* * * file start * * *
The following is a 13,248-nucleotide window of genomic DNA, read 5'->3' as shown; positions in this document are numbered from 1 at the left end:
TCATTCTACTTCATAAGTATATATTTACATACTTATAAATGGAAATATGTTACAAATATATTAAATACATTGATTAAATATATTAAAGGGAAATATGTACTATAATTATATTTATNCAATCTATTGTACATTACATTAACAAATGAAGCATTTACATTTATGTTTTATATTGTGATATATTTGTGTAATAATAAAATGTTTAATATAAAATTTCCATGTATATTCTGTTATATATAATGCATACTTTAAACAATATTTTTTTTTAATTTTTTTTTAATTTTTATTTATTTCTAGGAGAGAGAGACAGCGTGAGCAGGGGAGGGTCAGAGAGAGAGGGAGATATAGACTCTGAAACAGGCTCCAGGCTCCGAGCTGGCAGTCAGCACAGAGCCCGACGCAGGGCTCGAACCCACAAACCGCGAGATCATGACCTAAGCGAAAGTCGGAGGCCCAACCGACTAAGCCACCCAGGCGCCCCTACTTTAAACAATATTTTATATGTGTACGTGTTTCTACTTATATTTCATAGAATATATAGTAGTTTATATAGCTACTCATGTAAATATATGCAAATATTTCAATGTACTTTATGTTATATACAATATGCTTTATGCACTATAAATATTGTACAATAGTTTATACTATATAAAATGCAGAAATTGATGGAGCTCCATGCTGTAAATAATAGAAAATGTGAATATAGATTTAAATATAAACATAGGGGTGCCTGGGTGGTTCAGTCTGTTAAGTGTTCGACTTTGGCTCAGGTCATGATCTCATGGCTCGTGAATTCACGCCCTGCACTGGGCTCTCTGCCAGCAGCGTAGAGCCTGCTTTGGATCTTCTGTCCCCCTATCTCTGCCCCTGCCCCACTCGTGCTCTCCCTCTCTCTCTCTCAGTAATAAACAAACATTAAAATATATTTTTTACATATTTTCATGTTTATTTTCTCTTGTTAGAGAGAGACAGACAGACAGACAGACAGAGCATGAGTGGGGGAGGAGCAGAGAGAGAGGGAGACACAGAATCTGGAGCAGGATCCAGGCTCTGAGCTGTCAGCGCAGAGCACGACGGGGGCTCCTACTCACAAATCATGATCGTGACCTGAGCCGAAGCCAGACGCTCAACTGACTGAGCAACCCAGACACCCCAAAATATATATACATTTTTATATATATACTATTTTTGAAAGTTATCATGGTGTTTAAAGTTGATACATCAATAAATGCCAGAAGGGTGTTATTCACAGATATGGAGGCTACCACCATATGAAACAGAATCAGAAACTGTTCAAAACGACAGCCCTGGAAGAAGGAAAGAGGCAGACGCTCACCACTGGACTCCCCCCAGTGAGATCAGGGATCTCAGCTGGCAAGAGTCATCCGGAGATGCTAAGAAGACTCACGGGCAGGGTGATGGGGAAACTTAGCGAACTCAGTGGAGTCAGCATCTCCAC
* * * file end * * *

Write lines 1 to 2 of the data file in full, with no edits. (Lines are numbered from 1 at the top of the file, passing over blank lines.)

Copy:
The following is a 13,248-nucleotide window of genomic DNA, read 5'->3' as shown; positions in this document are numbered from 1 at the left end:
TCATTCTACTTCATAAGTATATATTTACATACTTATAAATGGAAATATGTTACAAATATATTAAATACATTGATTAAATATATTAAAGGGAAATATGTACTATAATTATATTTATNCAATCTATTGTACATTACATTAACAAATGAAGCATTTACATTTATGTTTTATATTGTGATATATTTGTGTAATAATAAAATGTTTAATATAAAATTTCCATGTATATTCTGTTATATATAATGCATACTTTAAACAATATTTTTTTTTAATTTTTTTTTAATTTTTATTTATTTCTAGGAGAGAGAGACAGCGTGAGCAGGGGAGGGTCAGAGAGAGAGGGAGATATAGACTCTGAAACAGGCTCCAGGCTCCGAGCTGGCAGTCAGCACAGAGCCCGACGCAGGGCTCGAACCCACAAACCGCGAGATCATGACCTAAGCGAAAGTCGGAGGCCCAACCGACTAAGCCACCCAGGCGCCCCTACTTTAAACAATATTTTATATGTGTACGTGTTTCTACTTATATTTCATAGAATATATAGTAGTTTATATAGCTACTCATGTAAATATATGCAAATATTTCAATGTACTTTATGTTATATACAATATGCTTTATGCACTATAAATATTGTACAATAGTTTATACTATATAAAATGCAGAAATTGATGGAGCTCCATGCTGTAAATAATAGAAAATGTGAATATAGATTTAAATATAAACATAGGGGTGCCTGGGTGGTTCAGTCTGTTAAGTGTTCGACTTTGGCTCAGGTCATGATCTCATGGCTCGTGAATTCACGCCCTGCACTGGGCTCTCTGCCAGCAGCGTAGAGCCTGCTTTGGATCTTCTGTCCCCCTATCTCTGCCCCTGCCCCACTCGTGCTCTCCCTCTCTCTCTCTCAGTAATAAACAAACATTAAAATATATTTTTTACATATTTTCATGTTTATTTTCTCTTGTTAGAGAGAGACAGACAGACAGACAGACAGAGCATGAGTGGGGGAGGAGCAGAGAGAGAGGGAGACACAGAATCTGGAGCAGGATCCAGGCTCTGAGCTGTCAGCGCAGAGCACGACGGGGGCTCCTACTCACAAATCATGATCGTGACCTGAGCCGAAGCCAGACGCTCAACTGACTGAGCAACCCAGACACCCCAAAATATATATACATTTTTATATATATACTATTTTTGAAAGTTATCATGGTGTTTAAAGTTGATACATCAATAAATGCCAGAAGGGTGTTATTCACAGATATGGAGGCTACCACCATATGAAACAGAATCAGAAACTGTTCAAAACGACAGCCCTGGAAGAAGGAAAGAGGCAGACGCTCACCACTGGACTCCCCCCAGTGAGATCAGGGATCTCAGCTGGCAAGAGTCATCCGGAGATGCTAAGAAGACTCACGGGCAGGGTGATGGGGAAACTTAGCGAACTCAGTGGAGTCAGCATCTCCAC